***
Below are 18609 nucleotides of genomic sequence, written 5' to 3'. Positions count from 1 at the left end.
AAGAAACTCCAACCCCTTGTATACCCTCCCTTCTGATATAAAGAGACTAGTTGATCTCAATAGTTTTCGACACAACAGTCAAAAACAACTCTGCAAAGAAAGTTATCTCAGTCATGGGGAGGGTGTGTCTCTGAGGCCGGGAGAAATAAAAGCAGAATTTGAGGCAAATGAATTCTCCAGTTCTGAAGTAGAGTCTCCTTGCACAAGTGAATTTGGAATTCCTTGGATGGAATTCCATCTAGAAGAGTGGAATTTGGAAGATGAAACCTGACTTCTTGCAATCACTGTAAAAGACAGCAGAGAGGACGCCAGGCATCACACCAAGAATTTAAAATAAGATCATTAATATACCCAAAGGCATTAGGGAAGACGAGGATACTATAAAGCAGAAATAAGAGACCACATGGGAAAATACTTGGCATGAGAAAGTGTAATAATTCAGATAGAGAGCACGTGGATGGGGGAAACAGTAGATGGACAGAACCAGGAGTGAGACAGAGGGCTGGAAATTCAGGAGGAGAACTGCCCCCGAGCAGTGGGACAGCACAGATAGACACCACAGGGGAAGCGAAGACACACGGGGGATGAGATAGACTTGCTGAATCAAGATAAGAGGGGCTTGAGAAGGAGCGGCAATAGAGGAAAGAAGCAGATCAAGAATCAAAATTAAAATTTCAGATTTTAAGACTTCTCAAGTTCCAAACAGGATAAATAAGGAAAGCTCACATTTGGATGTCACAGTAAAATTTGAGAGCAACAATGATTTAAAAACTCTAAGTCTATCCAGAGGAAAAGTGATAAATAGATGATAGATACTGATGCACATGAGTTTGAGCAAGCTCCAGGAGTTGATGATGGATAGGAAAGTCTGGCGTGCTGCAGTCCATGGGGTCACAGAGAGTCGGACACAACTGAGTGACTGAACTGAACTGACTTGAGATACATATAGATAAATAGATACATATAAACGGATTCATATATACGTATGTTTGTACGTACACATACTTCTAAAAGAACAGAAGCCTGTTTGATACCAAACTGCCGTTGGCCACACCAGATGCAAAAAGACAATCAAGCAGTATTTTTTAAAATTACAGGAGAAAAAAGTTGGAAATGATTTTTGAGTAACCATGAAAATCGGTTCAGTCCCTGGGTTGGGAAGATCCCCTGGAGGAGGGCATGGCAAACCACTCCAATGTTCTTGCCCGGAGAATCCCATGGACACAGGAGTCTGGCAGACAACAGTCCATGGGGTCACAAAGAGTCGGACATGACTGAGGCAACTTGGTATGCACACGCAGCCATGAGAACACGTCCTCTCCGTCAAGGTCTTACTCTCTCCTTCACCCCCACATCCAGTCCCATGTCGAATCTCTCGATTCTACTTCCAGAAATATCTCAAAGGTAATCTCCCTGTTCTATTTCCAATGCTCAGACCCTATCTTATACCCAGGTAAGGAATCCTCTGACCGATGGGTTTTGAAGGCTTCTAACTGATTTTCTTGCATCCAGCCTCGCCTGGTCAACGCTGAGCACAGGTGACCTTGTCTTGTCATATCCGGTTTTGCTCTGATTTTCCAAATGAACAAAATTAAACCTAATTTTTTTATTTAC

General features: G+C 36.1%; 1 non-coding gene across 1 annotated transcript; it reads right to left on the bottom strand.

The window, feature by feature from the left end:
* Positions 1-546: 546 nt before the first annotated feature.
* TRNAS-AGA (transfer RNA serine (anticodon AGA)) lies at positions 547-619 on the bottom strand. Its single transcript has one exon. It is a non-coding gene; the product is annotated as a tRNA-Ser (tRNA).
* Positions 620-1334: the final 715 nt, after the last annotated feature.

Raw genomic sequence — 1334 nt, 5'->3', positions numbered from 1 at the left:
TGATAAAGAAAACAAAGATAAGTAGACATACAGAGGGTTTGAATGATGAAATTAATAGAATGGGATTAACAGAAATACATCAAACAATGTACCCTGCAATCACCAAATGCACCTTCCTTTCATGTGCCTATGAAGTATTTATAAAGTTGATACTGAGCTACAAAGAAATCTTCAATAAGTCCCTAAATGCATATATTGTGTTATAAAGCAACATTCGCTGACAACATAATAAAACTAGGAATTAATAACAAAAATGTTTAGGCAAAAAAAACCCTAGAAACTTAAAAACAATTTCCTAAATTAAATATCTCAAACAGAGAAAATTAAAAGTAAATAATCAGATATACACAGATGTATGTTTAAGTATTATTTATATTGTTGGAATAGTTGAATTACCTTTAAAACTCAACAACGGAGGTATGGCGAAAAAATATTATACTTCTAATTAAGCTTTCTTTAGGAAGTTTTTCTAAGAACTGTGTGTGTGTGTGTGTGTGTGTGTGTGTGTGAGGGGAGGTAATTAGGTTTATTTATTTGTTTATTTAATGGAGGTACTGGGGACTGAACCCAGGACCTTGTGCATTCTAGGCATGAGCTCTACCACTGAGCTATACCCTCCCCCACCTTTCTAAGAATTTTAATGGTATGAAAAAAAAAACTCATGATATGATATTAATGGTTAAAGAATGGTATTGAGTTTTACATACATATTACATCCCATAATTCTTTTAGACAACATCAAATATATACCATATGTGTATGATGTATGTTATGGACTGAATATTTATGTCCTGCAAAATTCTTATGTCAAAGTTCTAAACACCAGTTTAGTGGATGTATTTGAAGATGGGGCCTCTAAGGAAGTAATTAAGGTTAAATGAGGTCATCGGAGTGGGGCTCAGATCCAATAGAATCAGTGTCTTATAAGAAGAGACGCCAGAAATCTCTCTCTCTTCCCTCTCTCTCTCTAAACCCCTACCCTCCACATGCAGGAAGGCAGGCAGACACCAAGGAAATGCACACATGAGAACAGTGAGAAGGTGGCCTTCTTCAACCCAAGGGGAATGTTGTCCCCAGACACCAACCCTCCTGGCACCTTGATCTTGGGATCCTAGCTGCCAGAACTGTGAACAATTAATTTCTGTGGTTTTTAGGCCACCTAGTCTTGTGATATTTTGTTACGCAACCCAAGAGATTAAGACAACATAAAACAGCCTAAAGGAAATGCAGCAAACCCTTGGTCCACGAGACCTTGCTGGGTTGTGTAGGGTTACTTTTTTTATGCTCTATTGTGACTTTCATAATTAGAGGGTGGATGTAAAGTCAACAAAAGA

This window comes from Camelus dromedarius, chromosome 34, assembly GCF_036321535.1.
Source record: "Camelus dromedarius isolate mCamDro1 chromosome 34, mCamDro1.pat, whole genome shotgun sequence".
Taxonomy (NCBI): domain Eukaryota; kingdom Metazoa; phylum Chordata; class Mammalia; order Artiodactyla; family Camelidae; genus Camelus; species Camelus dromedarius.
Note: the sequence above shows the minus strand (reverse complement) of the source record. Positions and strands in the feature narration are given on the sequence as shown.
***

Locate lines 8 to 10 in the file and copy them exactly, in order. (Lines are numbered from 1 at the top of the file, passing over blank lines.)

Raw genomic sequence — 1334 nt, 5'->3', positions numbered from 1 at the left:
TGATAAAGAAAACAAAGATAAGTAGACATACAGAGGGTTTGAATGATGAAATTAATAGAATGGGATTAACAGAAATACATCAAACAATGTACCCTGCAATCACCAAATGCACCTTCCTTTCATGTGCCTATGAAGTATTTATAAAGTTGATACTGAGCTACAAAGAAATCTTCAATAAGTCCCTAAATGCATATATTGTGTTATAAAGCAACATTCGCTGACAACATAATAAAACTAGGAATTAATAACAAAAATGTTTAGGCAAAAAAAACCCTAGAAACTTAAAAACAATTTCCTAAATTAAATATCTCAAACAGAGAAAATTAAAAGTAAATAATCAGATATACACAGATGTATGTTTAAGTATTATTTATATTGTTGGAATAGTTGAATTACCTTTAAAACTCAACAACGGAGGTATGGCGAAAAAATATTATACTTCTAATTAAGCTTTCTTTAGGAAGTTTTTCTAAGAACTGTGTGTGTGTGTGTGTGTGTGTGTGTGTGTGAGGGGAGGTAATTAGGTTTATTTATTTGTTTATTTAATGGAGGTACTGGGGACTGAACCCAGGACCTTGTGCATTCTAGGCATGAGCTCTACCACTGAGCTATACCCTCCCCCACCTTTCTAAGAATTTTAATGGTATGAAAAAAAAAACTCATGATATGATATTAATGGTTAAAGAATGGTATTGAGTTTTACATACATATTACATCCCATAATTCTTTTAGACAACATCAAATATATACCATATGTGTATGATGTATGTTATGGACTGAATATTTATGTCCTGCAAAATTCTTATGTCAAAGTTCTAAACACCAGTTTAGTGGATGTATTTGAAGATGGGGCCTCTAAGGAAGTAATTAAGGTTAAATGAGGTCATCGGAGTGGGGCTCAGATCCAATAGAATCAGTGTCTTATAAGAAGAGACGCCAGAAATCTCTCTCTCTTCCCTCTCTCTCTCTAAACCCCTACCCTCCACATGCAGGAAGGCAGGCAGACACCAAGGAAATGCACACATGAGAACAGTGAGAAGGTGGCCTTCTTCAACCCAAGGGGAATGTTGTCCCCAGACACCAACCCTCCTGGCACCTTGATCTTGGGATCCTAGCTGCCAGAACTGTGAACAATTAATTTCTGTGGTTTTTAGGCCACCTAGTCTTGTGATATTTTGTTACGCAACCCAAGAGATTAAGACAACATAAAACAGCCTAAAGGAAATGCAGCAAACCCTTGGTCCACGAGACCTTGCTGGGTTGTGTAGGGTTACTTTTTTTATGCTCTATTGTGACTTTCATAATTAGAGGGTGGATGTAAAGTCAACAAAAGA

This window comes from Camelus dromedarius, chromosome 34, assembly GCF_036321535.1.